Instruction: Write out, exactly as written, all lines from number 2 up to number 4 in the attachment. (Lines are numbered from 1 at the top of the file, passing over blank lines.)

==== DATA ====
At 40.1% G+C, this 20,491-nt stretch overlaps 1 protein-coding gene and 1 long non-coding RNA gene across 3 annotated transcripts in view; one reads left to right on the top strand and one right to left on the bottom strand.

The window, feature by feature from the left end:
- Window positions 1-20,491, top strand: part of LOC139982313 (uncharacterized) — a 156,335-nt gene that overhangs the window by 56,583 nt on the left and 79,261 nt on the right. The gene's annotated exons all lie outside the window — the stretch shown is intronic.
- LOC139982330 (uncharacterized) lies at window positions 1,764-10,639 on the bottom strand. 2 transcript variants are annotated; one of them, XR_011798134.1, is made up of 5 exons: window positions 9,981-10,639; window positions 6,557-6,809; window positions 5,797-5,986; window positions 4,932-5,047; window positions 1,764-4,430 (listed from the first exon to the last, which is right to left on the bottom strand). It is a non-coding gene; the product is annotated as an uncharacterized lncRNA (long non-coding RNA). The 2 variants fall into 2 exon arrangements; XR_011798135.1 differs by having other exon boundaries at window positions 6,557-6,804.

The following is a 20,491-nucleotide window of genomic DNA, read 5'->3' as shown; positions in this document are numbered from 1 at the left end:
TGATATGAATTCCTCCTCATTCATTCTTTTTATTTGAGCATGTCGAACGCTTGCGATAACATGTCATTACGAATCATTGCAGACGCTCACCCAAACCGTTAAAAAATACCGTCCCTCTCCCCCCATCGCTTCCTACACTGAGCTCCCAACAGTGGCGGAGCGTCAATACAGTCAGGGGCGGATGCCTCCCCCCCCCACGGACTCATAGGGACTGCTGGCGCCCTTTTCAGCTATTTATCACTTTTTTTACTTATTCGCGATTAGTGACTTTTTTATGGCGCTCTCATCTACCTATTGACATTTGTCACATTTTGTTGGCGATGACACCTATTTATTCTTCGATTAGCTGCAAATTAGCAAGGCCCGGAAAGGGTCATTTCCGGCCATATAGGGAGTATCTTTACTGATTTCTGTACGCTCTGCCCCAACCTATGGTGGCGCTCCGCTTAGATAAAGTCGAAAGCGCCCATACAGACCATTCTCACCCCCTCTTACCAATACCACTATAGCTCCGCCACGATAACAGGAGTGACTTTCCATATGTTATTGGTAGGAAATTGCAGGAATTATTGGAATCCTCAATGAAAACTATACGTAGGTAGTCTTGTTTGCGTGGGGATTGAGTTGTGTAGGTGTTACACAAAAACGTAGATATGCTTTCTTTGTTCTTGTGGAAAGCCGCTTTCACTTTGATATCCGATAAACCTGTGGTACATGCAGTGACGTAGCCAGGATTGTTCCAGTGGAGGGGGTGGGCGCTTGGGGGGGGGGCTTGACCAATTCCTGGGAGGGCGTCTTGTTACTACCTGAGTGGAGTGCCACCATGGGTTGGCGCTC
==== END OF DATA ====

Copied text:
The window, feature by feature from the left end:
- Window positions 1-20,491, top strand: part of LOC139982313 (uncharacterized) — a 156,335-nt gene that overhangs the window by 56,583 nt on the left and 79,261 nt on the right. The gene's annotated exons all lie outside the window — the stretch shown is intronic.
- LOC139982330 (uncharacterized) lies at window positions 1,764-10,639 on the bottom strand. 2 transcript variants are annotated; one of them, XR_011798134.1, is made up of 5 exons: window positions 9,981-10,639; window positions 6,557-6,809; window positions 5,797-5,986; window positions 4,932-5,047; window positions 1,764-4,430 (listed from the first exon to the last, which is right to left on the bottom strand). It is a non-coding gene; the product is annotated as an uncharacterized lncRNA (long non-coding RNA). The 2 variants fall into 2 exon arrangements; XR_011798135.1 differs by having other exon boundaries at window positions 6,557-6,804.